Longevity Dietary Pattern: Fruits, Vegetables, Fish


What foods should you eat to live longer, especially if you’re already 65 or older? Previous attempts to tackle that question have often been confounded by other lifestyle and even socio-economic factors that are difficult to untangle from the effects of diet. Now a new observational study of 8,937 men and women ages 65 and older in three French cities suggests some not-very-surprising answers: People who ate more fruits, vegetables and fish were less likely to die during the average nine years of follow-up.

“The results are not surprising, as the best predictor of long-term health outcomes is lifelong eating patterns,” says Alice H. Lichtenstein, DSc, director of Tufts’ HNRCA Cardiovascular Nutrition Laboratory. “However, given 75 years is the new 65 years, it is never too late to improve one’s diet and reap the benefits. Those benefits can be seen in the short term but most importantly in the long term.”

The Three-City Study, published in the British Journal of Nutrition, was notable for its efforts to account for a wide range of potential confounding factors. In addition to assessing intakes with a food questionnaire, researchers noted gender, educational level, occupation, income, health behaviors and health factors. Unlike some studies, in which mortality is measured simply by death records and there’s no interaction after the initial questionnaire, participants underwent clinical evaluations after 2, 4, 8 and 10 years. A total of 2,016 deaths were recorded.



KEY COMPONENTS: The associations between fruit, vegetable and fish consumption and lower mortality risk remained significant even after adjusting for all these factors. Those who ate at least one fruit and one vegetable daily, cooked or raw, were 10% less likely to die during the follow-up period than those eating less. Participants who consumed four or more cooked fruit or vegetable servings a week – a very modest amount, Lichtenstein notes – were at 20% lower risk.

Fish intake of at least two servings per week was also significantly associated with better survival (11% lower risk). On the other hand, eating more than one serving of meat per day was associated with a 12% greater risk of dying during the follow-up period.

Researchers also reported a beneficial association between olive oil consumption and mortality risk, although this was seen only in women. Those who were “moderate” olive oil users (for cooking or for salad dressings, but not both) were at 20% lower risk. Women reporting “intensive” olive oil use (both for cooking and salad dressings) saw a 28% lower mortality risk.

The study also looked at overall diet diversity and diversity in use of fats, which initial analysis suggested might have beneficial associations. But these were no longer significant when the findings were adjusted for health-related variables.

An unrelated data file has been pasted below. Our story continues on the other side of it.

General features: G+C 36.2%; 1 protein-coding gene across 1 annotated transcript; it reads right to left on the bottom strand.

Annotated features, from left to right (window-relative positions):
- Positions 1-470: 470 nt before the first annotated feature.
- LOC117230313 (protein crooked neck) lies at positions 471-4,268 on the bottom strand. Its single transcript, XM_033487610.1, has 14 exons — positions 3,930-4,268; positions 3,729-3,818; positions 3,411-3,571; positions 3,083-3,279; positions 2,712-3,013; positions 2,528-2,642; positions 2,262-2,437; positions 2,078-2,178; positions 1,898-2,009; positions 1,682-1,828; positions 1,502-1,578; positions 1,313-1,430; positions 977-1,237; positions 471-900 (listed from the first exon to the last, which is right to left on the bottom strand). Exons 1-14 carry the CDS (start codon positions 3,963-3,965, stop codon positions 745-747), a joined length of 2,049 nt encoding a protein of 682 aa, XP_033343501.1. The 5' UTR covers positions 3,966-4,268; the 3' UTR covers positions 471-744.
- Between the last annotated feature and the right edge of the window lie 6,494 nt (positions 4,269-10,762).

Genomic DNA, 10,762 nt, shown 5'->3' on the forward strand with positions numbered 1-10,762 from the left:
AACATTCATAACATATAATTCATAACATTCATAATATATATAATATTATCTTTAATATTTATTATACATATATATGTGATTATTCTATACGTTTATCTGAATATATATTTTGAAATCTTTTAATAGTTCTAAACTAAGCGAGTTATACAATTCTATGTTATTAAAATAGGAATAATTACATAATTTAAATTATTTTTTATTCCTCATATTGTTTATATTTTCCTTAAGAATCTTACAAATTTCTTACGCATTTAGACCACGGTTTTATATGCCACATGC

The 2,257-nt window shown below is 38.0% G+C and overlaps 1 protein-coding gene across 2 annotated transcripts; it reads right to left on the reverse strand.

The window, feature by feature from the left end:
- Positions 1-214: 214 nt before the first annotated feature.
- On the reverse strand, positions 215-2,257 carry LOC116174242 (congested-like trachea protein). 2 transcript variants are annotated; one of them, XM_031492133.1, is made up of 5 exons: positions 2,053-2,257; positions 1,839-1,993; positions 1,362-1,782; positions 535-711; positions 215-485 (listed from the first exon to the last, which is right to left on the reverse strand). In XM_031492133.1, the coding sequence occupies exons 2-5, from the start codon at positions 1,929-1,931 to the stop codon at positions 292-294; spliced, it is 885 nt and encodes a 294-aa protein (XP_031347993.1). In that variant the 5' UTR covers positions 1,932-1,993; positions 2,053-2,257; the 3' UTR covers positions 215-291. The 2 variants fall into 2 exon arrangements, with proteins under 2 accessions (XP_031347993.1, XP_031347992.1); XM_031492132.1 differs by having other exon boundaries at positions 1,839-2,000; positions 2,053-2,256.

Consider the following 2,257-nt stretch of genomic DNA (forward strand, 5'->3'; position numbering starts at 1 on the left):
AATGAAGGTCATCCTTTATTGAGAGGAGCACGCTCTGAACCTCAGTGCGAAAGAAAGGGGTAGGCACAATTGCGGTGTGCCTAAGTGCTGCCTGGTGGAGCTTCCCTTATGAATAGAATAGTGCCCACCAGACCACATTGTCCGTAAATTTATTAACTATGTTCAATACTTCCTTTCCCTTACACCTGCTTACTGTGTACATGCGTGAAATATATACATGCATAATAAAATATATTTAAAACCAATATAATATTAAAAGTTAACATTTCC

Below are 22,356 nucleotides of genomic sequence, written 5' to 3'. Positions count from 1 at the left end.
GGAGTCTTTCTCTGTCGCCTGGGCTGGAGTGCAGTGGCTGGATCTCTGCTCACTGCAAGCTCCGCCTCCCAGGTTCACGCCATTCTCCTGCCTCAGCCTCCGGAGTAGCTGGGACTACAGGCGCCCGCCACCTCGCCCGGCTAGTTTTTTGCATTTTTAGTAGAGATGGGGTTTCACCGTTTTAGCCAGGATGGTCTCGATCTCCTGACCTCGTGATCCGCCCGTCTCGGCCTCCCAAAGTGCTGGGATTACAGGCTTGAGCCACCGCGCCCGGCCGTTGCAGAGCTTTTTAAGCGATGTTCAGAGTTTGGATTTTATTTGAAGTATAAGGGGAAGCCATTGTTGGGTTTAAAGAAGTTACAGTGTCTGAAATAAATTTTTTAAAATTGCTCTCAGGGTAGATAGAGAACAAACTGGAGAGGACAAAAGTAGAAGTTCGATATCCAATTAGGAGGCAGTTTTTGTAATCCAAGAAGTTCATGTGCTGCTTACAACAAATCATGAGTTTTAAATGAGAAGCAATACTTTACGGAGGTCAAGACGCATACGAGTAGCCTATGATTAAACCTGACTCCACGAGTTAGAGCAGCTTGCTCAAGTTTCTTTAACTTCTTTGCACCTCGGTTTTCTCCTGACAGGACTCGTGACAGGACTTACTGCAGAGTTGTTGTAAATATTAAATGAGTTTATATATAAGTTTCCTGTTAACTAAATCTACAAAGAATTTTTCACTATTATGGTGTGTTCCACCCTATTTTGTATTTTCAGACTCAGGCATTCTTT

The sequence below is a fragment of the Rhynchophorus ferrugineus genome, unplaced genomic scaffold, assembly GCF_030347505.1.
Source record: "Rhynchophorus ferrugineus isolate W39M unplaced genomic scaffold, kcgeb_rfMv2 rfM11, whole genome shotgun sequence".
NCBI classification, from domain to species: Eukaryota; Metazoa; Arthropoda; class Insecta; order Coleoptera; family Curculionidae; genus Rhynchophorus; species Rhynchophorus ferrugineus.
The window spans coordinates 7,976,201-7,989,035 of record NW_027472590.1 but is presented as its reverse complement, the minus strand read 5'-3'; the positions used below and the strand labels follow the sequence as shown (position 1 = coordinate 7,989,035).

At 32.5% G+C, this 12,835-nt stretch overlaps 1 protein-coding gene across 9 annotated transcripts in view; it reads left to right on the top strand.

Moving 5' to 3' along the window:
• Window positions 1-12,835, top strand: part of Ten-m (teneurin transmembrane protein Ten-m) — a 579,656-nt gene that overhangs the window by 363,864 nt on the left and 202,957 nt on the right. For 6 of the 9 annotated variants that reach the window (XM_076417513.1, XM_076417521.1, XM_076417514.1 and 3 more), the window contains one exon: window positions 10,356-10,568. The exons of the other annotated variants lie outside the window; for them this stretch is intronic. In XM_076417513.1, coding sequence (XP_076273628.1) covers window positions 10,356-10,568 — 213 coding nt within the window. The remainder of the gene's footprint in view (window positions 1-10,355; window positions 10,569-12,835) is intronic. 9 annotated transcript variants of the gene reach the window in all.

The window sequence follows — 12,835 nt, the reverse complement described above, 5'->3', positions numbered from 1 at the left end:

Researchers concluded, “These findings suggest that fruits/vegetables, olive oil and regular fish consumptions have a beneficial effect on the risk of death, independently of the socio-demographic features and the number of medical conditions.”

MEDITERRANEAN STYLE: These dietary components, the scientists noted, are similar to those of the so-called Mediterranean diet. Previous studies of this dietary pattern have reported a wide range of benefits associated with consuming more fruits and vegetables, as well as nuts, eating more fish and less meat, and using unsaturated fats such as olive oil in place of saturated fats.

Fruits and vegetables might be protective, the scientists speculated, because of their high levels of antioxidants, which combat free oxygen radicals in the body. They added that fruits and vegetables are also sources of fiber, flavonoids, polyphenols, carotenoids, folic acid and vitamin C.

Fish, especially fatty varieties such as salmon, mackerel, trout, herring and sardines, are rich in omega-3 fatty acids, which have many beneficial effects. Consumption of fish high in omega-3s has been associated with lower risk of dying from cardiovascular disease.

Tufts’ Lichtenstein adds, “It is important to keep in mind that just adding fruits, vegetables, olive oil and fish onto a less-than-optimal diet is not the best answer. These provide even more bang for the buck if they squeeze out less healthy foods such as refined carbohydrates, high-sugar foods and beverages, and processed meats.”

TO LEARN MORE: British Journal of Nutrition, online first


Tufts’ MyPlate for Older Adults offers dietary recommendations tailored to the needs of an aging populace. It emphasizes:

– Fruits and vegetables, which should make up 50% of your plate
– Grains, mostly whole grains, which should be 25%
– Protein-rich foods, 25%

– Liquid vegetable oils for food preparation
– Herbs and spices to reduce sodium intake
– Reduced-fat dairy
– Plenty of calorie-free fluids.

See our complete Special Report in the May newsletter.


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